In re Imani J.

 

Matter of Imani J. v Monique J.

2006 NY Slip Op 04166

Decided on May 25, 2006

Appellate Division, First Department

Published by New York State Law Reporting Bureau pursuant to Judiciary Law 431.

This opinion is uncorrected and subject to revision before publication in the Official Reports.

 

Decided on May 25, 2006

Sullivan, J.P., Williams, Gonzalez, Catterson, McGuire, JJ.

8602- 8602A

 

[*1]In re Imani J., A Dependent Child Under the Age of Eighteen Years, etc.,

and

Monique J., Respondent-Appellant, Children's Aid Society, et al., Petitioners-Respondents. George E. Reed, Jr., White Plains, for appellant. Rosin & Reiniger, New York (Carmen Restivo of counsel), for Children's Aid Society, respondent. Michael A. Cardozo, Corporation Counsel, New York (Drake A. Colley of counsel), for Commissioner of Social Services, respondent. Lawyers for Children, New York (Yesenia M. Rivera of counsel), Law Guardian.

 

Order of disposition, Family Court, New York County (Sara P. Schechter, J.), entered on or about May 13, 2004, which revoked a suspended judgment for noncompliance and terminated respondent mother's parental rights to the subject child upon her admission of permanent neglect, committing the child's custody and guardianship to petitioner agency and the Commissioner of Social Services of the City of New York for the purpose of adoption, and order, same court and Judge, entered on or about April 7, 2005, which denied respondent's CPLR 5015 motion, unanimously affirmed, without costs.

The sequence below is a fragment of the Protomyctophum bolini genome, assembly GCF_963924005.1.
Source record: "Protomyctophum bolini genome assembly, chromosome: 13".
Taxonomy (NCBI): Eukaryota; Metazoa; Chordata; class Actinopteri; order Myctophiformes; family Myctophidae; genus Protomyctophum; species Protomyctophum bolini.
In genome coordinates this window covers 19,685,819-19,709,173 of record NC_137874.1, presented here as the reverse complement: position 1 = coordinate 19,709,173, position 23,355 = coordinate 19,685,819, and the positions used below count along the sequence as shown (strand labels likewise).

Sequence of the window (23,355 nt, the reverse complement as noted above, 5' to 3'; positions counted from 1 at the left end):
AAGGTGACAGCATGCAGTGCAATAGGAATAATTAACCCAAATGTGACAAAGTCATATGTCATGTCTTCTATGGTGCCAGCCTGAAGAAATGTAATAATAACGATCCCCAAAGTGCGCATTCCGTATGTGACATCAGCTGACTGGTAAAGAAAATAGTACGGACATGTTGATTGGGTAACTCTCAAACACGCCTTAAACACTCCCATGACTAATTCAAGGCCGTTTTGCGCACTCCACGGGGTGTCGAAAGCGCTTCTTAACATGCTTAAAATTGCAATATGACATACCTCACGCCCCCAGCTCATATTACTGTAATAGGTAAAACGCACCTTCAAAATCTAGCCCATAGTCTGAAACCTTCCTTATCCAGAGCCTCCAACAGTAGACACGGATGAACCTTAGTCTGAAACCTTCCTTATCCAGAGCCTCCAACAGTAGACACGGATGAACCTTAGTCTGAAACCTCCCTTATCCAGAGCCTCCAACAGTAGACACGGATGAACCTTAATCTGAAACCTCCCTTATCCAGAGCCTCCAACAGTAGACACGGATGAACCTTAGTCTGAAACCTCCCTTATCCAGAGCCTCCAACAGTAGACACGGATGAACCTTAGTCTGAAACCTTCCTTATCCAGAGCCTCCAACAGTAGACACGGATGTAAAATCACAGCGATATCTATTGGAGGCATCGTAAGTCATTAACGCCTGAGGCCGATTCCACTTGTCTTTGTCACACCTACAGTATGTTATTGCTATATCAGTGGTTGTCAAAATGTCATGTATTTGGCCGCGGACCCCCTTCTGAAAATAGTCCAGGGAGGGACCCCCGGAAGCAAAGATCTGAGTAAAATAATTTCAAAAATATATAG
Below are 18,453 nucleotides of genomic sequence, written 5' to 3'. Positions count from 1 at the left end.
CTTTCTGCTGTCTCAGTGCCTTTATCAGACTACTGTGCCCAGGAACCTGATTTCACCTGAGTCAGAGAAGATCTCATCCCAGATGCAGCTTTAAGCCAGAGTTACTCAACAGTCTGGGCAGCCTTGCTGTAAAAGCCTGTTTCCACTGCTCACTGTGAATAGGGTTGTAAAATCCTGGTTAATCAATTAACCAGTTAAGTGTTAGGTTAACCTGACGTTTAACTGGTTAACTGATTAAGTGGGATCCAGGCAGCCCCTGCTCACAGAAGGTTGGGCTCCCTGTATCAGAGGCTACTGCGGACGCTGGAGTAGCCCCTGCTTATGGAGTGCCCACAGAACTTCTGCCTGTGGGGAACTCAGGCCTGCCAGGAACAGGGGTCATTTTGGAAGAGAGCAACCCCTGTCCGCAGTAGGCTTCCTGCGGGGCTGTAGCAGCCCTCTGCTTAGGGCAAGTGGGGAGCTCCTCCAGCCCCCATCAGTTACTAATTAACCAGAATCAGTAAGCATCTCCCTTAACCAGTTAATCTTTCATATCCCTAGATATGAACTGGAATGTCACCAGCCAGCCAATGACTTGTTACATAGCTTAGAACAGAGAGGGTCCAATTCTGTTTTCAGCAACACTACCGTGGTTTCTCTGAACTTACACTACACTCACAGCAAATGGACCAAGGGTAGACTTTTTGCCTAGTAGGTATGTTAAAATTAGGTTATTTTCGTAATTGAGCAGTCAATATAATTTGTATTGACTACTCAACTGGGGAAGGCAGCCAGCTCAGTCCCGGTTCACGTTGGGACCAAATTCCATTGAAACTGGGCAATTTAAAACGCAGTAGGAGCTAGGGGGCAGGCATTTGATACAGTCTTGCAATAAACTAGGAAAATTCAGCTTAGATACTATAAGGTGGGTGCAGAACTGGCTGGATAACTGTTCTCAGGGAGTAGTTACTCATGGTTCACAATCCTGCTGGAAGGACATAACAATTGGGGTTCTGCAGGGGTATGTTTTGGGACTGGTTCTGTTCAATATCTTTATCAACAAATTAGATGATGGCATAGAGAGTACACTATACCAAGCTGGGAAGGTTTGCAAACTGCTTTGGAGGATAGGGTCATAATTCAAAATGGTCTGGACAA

A preponderance of the evidence supports Family Court's finding that respondent did not adhere to the conditions upon which an earlier judgment, finding her to have permanently neglected the subject child, had been suspended (see Matter of Vanessa R., 249 AD2d 27 [1998]). Respondent's unwillingness to seek psychotherapy, as well as her instability and immaturity with respect to the discharge of her parental obligations, amply support the conclusion that the interests of the child, who has spent virtually her entire life in foster care, would best be served by the termination of respondent's parental rights.

 

Even assuming respondent's subject-matter jurisdiction and constitutional claims were properly preserved by her CPLR 5015 motion, they are without merit. The Family Court is vested with exclusive, original jurisdiction to hear proceedings commenced by petitions alleging neglect (Family Court Act 115[a][i]) and seeking termination of custody by reason of permanent neglect [*2]

( 115[a][iv]; see e.g. Matter of Jocolyn Marie A., 189 AD2d 702 [1993]), lv denied 81 NY2d 708 [1993]). Nor was respondent denied due process in this instance. The record shows that she was ably represented by a court-appointed attorney and a Guardian Ad Litem until she reached the age of majority. Furthermore, respondent's argument predicated on the Eighth Amendment ignores the reality that proceedings brought pursuant to Social Services Law 384-b(1) are not punitive in nature, but rather are designed to address the needs and welfare of children.

 

THIS CONSTITUTES THE DECISION AND ORDER

OF THE SUPREME COURT, APPELLATE DIVISION, FIRST DEPARTMENT.

 

ENTERED: MAY 25, 2006

 

CLERK

 

 

 

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